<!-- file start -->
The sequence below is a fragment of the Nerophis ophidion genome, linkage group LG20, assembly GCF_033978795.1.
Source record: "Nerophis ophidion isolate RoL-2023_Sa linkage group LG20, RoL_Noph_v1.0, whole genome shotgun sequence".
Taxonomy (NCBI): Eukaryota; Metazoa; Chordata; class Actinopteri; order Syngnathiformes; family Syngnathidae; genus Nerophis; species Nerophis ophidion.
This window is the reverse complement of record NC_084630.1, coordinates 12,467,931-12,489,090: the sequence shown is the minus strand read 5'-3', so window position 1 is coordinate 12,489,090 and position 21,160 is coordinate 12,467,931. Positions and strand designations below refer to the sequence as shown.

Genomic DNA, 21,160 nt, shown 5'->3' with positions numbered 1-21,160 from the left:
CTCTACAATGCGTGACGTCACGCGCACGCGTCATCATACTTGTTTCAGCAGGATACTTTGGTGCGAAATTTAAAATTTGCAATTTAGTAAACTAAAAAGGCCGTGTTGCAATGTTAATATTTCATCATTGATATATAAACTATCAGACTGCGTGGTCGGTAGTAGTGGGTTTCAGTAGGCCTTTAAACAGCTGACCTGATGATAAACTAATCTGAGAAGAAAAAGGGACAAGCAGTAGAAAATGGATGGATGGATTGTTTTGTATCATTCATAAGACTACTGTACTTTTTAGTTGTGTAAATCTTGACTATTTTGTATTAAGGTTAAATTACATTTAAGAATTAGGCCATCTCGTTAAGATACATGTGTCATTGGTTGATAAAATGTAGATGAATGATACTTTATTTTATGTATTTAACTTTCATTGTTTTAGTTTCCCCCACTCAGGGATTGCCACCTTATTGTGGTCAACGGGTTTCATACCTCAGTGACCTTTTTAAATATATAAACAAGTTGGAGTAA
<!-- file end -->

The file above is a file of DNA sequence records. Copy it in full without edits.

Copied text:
The sequence below is a fragment of the Nerophis ophidion genome, linkage group LG20, assembly GCF_033978795.1.
Source record: "Nerophis ophidion isolate RoL-2023_Sa linkage group LG20, RoL_Noph_v1.0, whole genome shotgun sequence".
Taxonomy (NCBI): Eukaryota; Metazoa; Chordata; class Actinopteri; order Syngnathiformes; family Syngnathidae; genus Nerophis; species Nerophis ophidion.
This window is the reverse complement of record NC_084630.1, coordinates 12,467,931-12,489,090: the sequence shown is the minus strand read 5'-3', so window position 1 is coordinate 12,489,090 and position 21,160 is coordinate 12,467,931. Positions and strand designations below refer to the sequence as shown.

Genomic DNA, 21,160 nt, shown 5'->3' with positions numbered 1-21,160 from the left:
CTCTACAATGCGTGACGTCACGCGCACGCGTCATCATACTTGTTTCAGCAGGATACTTTGGTGCGAAATTTAAAATTTGCAATTTAGTAAACTAAAAAGGCCGTGTTGCAATGTTAATATTTCATCATTGATATATAAACTATCAGACTGCGTGGTCGGTAGTAGTGGGTTTCAGTAGGCCTTTAAACAGCTGACCTGATGATAAACTAATCTGAGAAGAAAAAGGGACAAGCAGTAGAAAATGGATGGATGGATTGTTTTGTATCATTCATAAGACTACTGTACTTTTTAGTTGTGTAAATCTTGACTATTTTGTATTAAGGTTAAATTACATTTAAGAATTAGGCCATCTCGTTAAGATACATGTGTCATTGGTTGATAAAATGTAGATGAATGATACTTTATTTTATGTATTTAACTTTCATTGTTTTAGTTTCCCCCACTCAGGGATTGCCACCTTATTGTGGTCAACGGGTTTCATACCTCAGTGACCTTTTTAAATATATAAACAAGTTGGAGTAA